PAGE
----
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"Why are weaknesses and fatal flaws so hard for us to spot in ourselves?
Jeffrey Sharlach (photo, left) reports on the topic at HuffingtonPost.
"Have you ever been in a meeting with someone who was constantly playing with their phone?
"Use these money hacks to boost your savings.
Cailey Rizzo reports at TravelandLeisure.
"If you listen closely, there is a unique cry for help that can be heard within intercultural businesses everywhere.
"For most of us, language is transparent.
"Many job seekers treat cover letters as a necessary evil.
Marcel Schwantes has the questions.
"The other day at my health club I asked an employee what time the bank parking lot was available for club members' use.
"As I pointed out in the previous article about evaluating intercultural mistrust, we have double standards with regards to trust.
Amy George (photo, left) reports at BusinessInsider.
"If you really want to live the financial life of your dreams, it's time to get real.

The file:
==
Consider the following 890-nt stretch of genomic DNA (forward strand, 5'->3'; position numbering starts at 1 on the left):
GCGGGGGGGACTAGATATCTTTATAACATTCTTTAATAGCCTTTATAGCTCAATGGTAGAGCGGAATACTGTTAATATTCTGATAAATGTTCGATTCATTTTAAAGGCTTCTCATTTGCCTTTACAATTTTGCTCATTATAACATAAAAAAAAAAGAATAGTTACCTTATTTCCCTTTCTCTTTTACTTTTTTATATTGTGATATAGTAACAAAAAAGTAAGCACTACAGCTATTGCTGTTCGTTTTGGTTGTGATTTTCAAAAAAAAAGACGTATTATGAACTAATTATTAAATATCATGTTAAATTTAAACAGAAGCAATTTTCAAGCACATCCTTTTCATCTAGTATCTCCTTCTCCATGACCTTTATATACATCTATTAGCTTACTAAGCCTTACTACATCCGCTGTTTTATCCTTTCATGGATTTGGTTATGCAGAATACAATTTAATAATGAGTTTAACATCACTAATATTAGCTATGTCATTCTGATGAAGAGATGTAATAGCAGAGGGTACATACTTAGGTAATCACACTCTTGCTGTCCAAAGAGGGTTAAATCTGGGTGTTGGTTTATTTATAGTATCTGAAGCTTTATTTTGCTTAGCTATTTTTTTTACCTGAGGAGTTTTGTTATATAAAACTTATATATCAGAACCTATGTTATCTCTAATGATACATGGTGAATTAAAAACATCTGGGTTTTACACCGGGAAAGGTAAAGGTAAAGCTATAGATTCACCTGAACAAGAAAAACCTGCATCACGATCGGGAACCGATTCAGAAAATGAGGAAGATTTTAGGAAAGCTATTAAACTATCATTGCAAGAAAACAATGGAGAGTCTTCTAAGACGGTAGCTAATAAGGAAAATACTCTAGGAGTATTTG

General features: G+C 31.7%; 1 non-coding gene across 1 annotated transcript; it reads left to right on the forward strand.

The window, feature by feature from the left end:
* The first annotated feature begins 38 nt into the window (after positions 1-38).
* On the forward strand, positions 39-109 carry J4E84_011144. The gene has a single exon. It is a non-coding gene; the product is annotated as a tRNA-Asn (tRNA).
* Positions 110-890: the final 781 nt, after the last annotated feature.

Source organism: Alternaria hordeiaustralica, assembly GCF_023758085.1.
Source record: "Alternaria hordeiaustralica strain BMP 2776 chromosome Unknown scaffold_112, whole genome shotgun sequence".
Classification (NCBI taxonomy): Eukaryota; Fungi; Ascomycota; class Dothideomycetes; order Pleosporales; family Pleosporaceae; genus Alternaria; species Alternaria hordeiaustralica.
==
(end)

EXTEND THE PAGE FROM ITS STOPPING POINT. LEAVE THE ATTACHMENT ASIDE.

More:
Fox Business shares the thoughts of Korn Ferry CEO Gary Burnison (photo, left).
"When clients first meet with me to improve their ability to communicate with colleagues and clients from other cultures, clarity is not usually at the top of their wish list.
"One common issue has to do with word selection.
"Good managers, in a lot of ways, are like coaches.
"Don't let the emotional roller coaster slow your search.
"'One of the great lies of life is 'follow your passions,'" says Cuban as part of the Amazon Insights for Entrepreneurs series.
According to Liz Ryan (photo, left), "One of the biggest job-search mistakes you can make is to play it safe.
"What’s the requirement of being a good intercultural communicator?
"When you’ve been in the workforce for a long time, the idea of starting from Square One by going through the hiring process again can be daunting.
"In the previous article I had you look at unreliable criteria for deciding whether to grant or withhold trust in an intercultural context.
"I’ve been chronicling the slow demise of B&N for years now, watching the company bleed out, drop by drop, until it has become a shell of its former value.